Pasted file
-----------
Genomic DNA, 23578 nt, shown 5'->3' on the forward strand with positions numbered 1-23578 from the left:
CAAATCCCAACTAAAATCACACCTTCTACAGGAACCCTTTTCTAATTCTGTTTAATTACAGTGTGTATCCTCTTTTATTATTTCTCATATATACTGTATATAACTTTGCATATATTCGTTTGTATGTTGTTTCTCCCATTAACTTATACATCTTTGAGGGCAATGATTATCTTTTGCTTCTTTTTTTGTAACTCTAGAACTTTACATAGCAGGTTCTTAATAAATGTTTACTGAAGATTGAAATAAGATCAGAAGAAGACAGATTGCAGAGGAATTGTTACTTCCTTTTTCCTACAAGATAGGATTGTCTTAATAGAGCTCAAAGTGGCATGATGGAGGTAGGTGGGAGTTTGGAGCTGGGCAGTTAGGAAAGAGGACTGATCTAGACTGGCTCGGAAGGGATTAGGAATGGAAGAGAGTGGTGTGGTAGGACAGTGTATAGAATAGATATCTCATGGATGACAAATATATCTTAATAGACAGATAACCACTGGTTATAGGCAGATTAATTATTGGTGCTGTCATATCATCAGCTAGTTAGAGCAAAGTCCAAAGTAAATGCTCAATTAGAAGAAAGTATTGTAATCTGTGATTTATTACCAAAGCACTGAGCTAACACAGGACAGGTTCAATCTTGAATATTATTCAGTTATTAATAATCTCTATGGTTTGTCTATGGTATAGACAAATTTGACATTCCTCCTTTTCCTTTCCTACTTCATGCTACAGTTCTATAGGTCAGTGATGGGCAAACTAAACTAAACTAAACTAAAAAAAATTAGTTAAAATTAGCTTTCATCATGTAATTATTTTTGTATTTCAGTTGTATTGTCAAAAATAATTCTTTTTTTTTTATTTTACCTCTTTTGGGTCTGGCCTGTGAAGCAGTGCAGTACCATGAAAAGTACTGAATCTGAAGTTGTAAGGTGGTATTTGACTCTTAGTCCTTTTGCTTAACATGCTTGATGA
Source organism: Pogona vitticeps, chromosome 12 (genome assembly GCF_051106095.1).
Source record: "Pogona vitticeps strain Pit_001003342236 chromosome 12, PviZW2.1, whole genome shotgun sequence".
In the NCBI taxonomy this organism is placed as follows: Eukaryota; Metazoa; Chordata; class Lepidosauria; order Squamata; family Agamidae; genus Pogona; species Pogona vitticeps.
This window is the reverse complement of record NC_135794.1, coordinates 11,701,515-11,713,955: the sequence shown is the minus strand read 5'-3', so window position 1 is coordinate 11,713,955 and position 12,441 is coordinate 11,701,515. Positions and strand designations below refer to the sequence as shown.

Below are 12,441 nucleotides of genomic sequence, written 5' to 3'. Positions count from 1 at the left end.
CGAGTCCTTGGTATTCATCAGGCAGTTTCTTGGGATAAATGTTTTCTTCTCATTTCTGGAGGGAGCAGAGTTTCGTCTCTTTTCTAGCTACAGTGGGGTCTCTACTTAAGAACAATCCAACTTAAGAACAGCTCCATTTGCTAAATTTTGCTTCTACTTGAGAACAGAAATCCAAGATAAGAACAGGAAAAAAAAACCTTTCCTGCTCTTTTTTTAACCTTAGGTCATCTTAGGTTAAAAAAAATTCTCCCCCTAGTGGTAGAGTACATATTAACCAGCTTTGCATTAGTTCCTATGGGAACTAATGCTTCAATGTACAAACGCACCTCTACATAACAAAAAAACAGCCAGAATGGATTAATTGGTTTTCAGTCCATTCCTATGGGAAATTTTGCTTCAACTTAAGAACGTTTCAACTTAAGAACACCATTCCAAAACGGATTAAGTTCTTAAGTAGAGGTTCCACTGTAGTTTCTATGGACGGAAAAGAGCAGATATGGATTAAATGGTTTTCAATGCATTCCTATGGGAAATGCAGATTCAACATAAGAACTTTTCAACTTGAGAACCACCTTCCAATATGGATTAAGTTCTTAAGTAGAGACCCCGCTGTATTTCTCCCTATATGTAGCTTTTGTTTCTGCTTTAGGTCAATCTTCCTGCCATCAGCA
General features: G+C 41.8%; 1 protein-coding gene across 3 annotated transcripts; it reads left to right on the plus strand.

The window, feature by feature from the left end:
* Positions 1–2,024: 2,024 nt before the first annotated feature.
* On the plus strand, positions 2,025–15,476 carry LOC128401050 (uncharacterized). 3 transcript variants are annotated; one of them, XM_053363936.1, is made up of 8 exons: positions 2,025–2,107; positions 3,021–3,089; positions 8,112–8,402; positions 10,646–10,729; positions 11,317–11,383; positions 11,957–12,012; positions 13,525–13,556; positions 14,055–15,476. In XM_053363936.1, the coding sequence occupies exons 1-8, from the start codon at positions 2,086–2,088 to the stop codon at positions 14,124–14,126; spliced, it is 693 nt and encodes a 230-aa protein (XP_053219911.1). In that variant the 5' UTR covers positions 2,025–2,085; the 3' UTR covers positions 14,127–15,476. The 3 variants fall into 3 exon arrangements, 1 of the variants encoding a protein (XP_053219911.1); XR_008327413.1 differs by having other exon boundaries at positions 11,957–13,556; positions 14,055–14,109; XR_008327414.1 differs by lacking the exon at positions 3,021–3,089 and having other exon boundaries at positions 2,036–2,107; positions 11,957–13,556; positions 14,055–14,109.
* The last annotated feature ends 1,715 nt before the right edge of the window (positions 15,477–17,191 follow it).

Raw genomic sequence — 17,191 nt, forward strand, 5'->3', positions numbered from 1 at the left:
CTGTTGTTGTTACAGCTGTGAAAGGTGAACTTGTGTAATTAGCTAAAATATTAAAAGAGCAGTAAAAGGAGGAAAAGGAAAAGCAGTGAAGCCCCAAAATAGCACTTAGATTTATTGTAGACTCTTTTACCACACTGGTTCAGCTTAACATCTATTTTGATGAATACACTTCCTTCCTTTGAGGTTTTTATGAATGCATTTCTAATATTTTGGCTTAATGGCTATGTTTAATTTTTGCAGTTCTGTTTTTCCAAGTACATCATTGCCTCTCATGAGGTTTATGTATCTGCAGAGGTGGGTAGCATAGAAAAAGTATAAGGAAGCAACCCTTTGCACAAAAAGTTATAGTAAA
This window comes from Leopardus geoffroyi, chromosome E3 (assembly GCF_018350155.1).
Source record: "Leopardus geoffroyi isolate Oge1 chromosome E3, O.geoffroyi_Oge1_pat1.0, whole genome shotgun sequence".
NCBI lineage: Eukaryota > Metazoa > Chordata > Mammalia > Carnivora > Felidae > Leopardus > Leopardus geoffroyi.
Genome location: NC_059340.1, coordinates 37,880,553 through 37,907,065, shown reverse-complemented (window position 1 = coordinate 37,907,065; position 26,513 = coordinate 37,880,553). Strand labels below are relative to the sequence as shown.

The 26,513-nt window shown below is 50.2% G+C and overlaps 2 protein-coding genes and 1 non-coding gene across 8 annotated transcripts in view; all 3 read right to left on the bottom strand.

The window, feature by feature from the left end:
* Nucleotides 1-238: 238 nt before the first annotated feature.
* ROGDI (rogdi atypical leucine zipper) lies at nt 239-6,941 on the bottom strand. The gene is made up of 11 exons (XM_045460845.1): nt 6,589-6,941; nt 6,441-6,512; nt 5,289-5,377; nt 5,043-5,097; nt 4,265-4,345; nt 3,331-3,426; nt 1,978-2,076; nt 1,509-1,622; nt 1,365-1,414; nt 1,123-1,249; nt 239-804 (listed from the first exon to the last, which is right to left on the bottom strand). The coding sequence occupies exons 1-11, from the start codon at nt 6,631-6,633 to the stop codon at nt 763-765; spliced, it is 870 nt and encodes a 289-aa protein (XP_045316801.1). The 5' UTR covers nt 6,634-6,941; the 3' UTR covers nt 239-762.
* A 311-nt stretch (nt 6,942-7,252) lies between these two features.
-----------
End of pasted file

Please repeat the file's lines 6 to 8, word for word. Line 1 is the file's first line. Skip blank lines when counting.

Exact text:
This window is the reverse complement of record NC_135794.1, coordinates 11,701,515-11,713,955: the sequence shown is the minus strand read 5'-3', so window position 1 is coordinate 11,713,955 and position 12,441 is coordinate 11,701,515. Positions and strand designations below refer to the sequence as shown.

Below are 12,441 nucleotides of genomic sequence, written 5' to 3'. Positions count from 1 at the left end.
CGAGTCCTTGGTATTCATCAGGCAGTTTCTTGGGATAAATGTTTTCTTCTCATTTCTGGAGGGAGCAGAGTTTCGTCTCTTTTCTAGCTACAGTGGGGTCTCTACTTAAGAACAATCCAACTTAAGAACAGCTCCATTTGCTAAATTTTGCTTCTACTTGAGAACAGAAATCCAAGATAAGAACAGGAAAAAAAAACCTTTCCTGCTCTTTTTTTAACCTTAGGTCATCTTAGGTTAAAAAAAATTCTCCCCCTAGTGGTAGAGTACATATTAACCAGCTTTGCATTAGTTCCTATGGGAACTAATGCTTCAATGTACAAACGCACCTCTACATAACAAAAAAACAGCCAGAATGGATTAATTGGTTTTCAGTCCATTCCTATGGGAAATTTTGCTTCAACTTAAGAACGTTTCAACTTAAGAACACCATTCCAAAACGGATTAAGTTCTTAAGTAGAGGTTCCACTGTAGTTTCTATGGACGGAAAAGAGCAGATATGGATTAAATGGTTTTCAATGCATTCCTATGGGAAATGCAGATTCAACATAAGAACTTTTCAACTTGAGAACCACCTTCCAATATGGATTAAGTTCTTAAGTAGAGACCCCGCTGTATTTCTCCCTATATGTAGCTTTTGTTTCTGCTTTAGGTCAATCTTCCTGCCATCAGCA